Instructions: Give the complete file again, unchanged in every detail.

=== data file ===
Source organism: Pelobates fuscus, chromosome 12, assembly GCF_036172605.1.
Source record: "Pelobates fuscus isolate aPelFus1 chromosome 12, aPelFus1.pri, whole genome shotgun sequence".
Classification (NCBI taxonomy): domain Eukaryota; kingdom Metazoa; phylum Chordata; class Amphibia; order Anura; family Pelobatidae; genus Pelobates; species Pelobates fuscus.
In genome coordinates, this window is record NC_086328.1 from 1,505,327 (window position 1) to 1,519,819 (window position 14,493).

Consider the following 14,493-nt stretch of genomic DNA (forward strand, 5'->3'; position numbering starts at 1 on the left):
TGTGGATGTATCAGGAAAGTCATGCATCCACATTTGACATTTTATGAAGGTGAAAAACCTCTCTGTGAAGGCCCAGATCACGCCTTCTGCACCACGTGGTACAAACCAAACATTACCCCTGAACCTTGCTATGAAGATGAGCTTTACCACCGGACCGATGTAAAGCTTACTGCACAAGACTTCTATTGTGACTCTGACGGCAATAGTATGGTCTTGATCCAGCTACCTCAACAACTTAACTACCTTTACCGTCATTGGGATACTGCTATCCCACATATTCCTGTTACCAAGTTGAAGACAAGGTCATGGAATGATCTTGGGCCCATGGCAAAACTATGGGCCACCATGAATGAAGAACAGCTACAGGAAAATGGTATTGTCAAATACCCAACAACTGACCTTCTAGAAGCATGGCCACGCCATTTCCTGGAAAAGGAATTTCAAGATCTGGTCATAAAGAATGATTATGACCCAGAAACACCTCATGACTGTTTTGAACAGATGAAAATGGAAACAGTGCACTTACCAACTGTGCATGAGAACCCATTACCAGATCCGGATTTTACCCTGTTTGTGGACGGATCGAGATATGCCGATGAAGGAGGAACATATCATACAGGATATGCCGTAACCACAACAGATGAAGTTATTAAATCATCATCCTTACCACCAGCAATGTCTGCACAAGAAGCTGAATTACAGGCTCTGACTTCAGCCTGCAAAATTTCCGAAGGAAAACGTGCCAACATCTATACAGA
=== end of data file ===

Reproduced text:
Source organism: Pelobates fuscus, chromosome 12, assembly GCF_036172605.1.
Source record: "Pelobates fuscus isolate aPelFus1 chromosome 12, aPelFus1.pri, whole genome shotgun sequence".
Classification (NCBI taxonomy): domain Eukaryota; kingdom Metazoa; phylum Chordata; class Amphibia; order Anura; family Pelobatidae; genus Pelobates; species Pelobates fuscus.
In genome coordinates, this window is record NC_086328.1 from 1,505,327 (window position 1) to 1,519,819 (window position 14,493).

Consider the following 14,493-nt stretch of genomic DNA (forward strand, 5'->3'; position numbering starts at 1 on the left):
TGTGGATGTATCAGGAAAGTCATGCATCCACATTTGACATTTTATGAAGGTGAAAAACCTCTCTGTGAAGGCCCAGATCACGCCTTCTGCACCACGTGGTACAAACCAAACATTACCCCTGAACCTTGCTATGAAGATGAGCTTTACCACCGGACCGATGTAAAGCTTACTGCACAAGACTTCTATTGTGACTCTGACGGCAATAGTATGGTCTTGATCCAGCTACCTCAACAACTTAACTACCTTTACCGTCATTGGGATACTGCTATCCCACATATTCCTGTTACCAAGTTGAAGACAAGGTCATGGAATGATCTTGGGCCCATGGCAAAACTATGGGCCACCATGAATGAAGAACAGCTACAGGAAAATGGTATTGTCAAATACCCAACAACTGACCTTCTAGAAGCATGGCCACGCCATTTCCTGGAAAAGGAATTTCAAGATCTGGTCATAAAGAATGATTATGACCCAGAAACACCTCATGACTGTTTTGAACAGATGAAAATGGAAACAGTGCACTTACCAACTGTGCATGAGAACCCATTACCAGATCCGGATTTTACCCTGTTTGTGGACGGATCGAGATATGCCGATGAAGGAGGAACATATCATACAGGATATGCCGTAACCACAACAGATGAAGTTATTAAATCATCATCCTTACCACCAGCAATGTCTGCACAAGAAGCTGAATTACAGGCTCTGACTTCAGCCTGCAAAATTTCCGAAGGAAAACGTGCCAACATCTATACAGA